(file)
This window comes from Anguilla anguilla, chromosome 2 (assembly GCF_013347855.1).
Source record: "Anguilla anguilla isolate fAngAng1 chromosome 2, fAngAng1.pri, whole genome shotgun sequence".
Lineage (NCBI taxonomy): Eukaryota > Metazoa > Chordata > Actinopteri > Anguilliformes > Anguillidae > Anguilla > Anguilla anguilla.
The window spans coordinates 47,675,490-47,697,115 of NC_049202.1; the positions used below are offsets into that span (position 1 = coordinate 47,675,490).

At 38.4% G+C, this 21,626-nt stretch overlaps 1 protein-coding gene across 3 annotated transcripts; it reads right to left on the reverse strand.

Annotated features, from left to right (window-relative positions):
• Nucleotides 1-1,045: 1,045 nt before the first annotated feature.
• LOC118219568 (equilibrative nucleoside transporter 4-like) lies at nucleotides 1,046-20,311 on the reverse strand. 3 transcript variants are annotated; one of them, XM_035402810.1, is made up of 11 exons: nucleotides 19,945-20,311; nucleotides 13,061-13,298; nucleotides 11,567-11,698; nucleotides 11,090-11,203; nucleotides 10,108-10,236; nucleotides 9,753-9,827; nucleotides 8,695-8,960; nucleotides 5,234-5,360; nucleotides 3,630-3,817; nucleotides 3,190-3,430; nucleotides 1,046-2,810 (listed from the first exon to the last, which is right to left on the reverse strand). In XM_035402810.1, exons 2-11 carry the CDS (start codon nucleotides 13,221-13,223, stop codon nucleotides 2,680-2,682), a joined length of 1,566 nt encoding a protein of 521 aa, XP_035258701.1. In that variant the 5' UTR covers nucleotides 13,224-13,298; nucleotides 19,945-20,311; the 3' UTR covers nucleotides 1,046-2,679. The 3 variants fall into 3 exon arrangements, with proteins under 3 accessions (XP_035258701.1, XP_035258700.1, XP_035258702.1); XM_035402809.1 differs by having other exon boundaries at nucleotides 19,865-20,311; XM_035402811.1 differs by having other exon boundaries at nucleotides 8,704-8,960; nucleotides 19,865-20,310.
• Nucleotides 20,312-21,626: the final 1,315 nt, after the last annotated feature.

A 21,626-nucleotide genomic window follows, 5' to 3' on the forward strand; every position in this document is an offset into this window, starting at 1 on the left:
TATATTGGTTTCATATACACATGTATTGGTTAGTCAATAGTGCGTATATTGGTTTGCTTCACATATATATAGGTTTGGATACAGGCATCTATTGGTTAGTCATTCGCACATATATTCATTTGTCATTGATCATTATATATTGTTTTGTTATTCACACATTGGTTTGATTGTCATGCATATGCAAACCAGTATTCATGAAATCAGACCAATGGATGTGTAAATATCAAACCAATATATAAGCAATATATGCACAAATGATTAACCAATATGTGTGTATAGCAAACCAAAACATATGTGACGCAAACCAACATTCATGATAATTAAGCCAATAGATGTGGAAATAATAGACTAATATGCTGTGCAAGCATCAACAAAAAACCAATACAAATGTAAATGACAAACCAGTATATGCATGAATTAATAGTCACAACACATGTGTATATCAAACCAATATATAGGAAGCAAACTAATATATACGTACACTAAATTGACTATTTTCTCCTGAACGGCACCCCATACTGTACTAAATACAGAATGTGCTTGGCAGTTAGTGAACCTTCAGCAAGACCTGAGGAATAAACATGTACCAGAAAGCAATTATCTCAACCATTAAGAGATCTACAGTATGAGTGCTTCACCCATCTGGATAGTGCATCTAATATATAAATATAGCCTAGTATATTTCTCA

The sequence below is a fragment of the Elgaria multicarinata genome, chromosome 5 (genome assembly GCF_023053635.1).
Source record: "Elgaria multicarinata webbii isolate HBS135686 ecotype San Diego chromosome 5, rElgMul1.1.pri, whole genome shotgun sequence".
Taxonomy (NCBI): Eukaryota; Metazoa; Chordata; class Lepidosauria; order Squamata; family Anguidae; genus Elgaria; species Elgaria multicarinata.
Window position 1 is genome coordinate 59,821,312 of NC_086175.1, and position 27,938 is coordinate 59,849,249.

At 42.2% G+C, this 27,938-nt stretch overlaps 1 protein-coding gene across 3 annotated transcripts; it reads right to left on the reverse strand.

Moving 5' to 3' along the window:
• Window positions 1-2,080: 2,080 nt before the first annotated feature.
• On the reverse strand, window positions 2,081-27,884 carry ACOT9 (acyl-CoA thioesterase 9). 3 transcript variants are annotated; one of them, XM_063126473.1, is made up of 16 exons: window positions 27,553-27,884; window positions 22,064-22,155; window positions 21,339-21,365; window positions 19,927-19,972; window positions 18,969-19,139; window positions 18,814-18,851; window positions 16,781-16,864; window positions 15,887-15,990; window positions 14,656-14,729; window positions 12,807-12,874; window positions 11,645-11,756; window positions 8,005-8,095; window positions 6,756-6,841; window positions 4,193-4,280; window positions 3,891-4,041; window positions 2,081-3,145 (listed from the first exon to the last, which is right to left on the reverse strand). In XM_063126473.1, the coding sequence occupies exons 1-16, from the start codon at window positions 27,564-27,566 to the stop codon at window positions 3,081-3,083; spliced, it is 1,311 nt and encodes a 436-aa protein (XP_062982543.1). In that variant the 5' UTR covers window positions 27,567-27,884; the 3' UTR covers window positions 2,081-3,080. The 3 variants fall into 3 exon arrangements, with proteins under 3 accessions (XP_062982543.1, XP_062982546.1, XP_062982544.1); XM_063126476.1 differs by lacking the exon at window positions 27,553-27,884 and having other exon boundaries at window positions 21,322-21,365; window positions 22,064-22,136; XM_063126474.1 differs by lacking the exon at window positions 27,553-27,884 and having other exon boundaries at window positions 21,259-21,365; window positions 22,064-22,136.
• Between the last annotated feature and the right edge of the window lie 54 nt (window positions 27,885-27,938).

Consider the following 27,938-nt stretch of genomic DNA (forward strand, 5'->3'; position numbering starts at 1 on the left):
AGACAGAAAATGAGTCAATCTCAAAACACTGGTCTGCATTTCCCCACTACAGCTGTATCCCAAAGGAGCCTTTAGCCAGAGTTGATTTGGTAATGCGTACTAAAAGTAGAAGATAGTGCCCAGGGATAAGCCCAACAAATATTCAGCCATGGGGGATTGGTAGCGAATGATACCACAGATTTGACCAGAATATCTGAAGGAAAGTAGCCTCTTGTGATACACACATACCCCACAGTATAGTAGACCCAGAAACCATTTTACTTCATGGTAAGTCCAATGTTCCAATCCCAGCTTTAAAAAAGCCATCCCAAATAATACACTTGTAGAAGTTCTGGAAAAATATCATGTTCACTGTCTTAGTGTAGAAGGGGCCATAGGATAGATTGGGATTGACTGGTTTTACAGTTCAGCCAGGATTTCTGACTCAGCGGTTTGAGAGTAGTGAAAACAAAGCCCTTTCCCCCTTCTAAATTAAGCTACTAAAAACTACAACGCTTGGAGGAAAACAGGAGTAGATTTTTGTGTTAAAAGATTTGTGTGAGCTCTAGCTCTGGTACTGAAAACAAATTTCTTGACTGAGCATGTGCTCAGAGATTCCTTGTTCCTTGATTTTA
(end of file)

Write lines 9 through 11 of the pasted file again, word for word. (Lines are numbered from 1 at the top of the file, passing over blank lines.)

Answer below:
• Nucleotides 20,312-21,626: the final 1,315 nt, after the last annotated feature.

A 21,626-nucleotide genomic window follows, 5' to 3' on the forward strand; every position in this document is an offset into this window, starting at 1 on the left:
TATATTGGTTTCATATACACATGTATTGGTTAGTCAATAGTGCGTATATTGGTTTGCTTCACATATATATAGGTTTGGATACAGGCATCTATTGGTTAGTCATTCGCACATATATTCATTTGTCATTGATCATTATATATTGTTTTGTTATTCACACATTGGTTTGATTGTCATGCATATGCAAACCAGTATTCATGAAATCAGACCAATGGATGTGTAAATATCAAACCAATATATAAGCAATATATGCACAAATGATTAACCAATATGTGTGTATAGCAAACCAAAACATATGTGACGCAAACCAACATTCATGATAATTAAGCCAATAGATGTGGAAATAATAGACTAATATGCTGTGCAAGCATCAACAAAAAACCAATACAAATGTAAATGACAAACCAGTATATGCATGAATTAATAGTCACAACACATGTGTATATCAAACCAATATATAGGAAGCAAACTAATATATACGTACACTAAATTGACTATTTTCTCCTGAACGGCACCCCATACTGTACTAAATACAGAATGTGCTTGGCAGTTAGTGAACCTTCAGCAAGACCTGAGGAATAAACATGTACCAGAAAGCAATTATCTCAACCATTAAGAGATCTACAGTATGAGTGCTTCACCCATCTGGATAGTGCATCTAATATATAAATATAGCCTAGTATATTTCTCA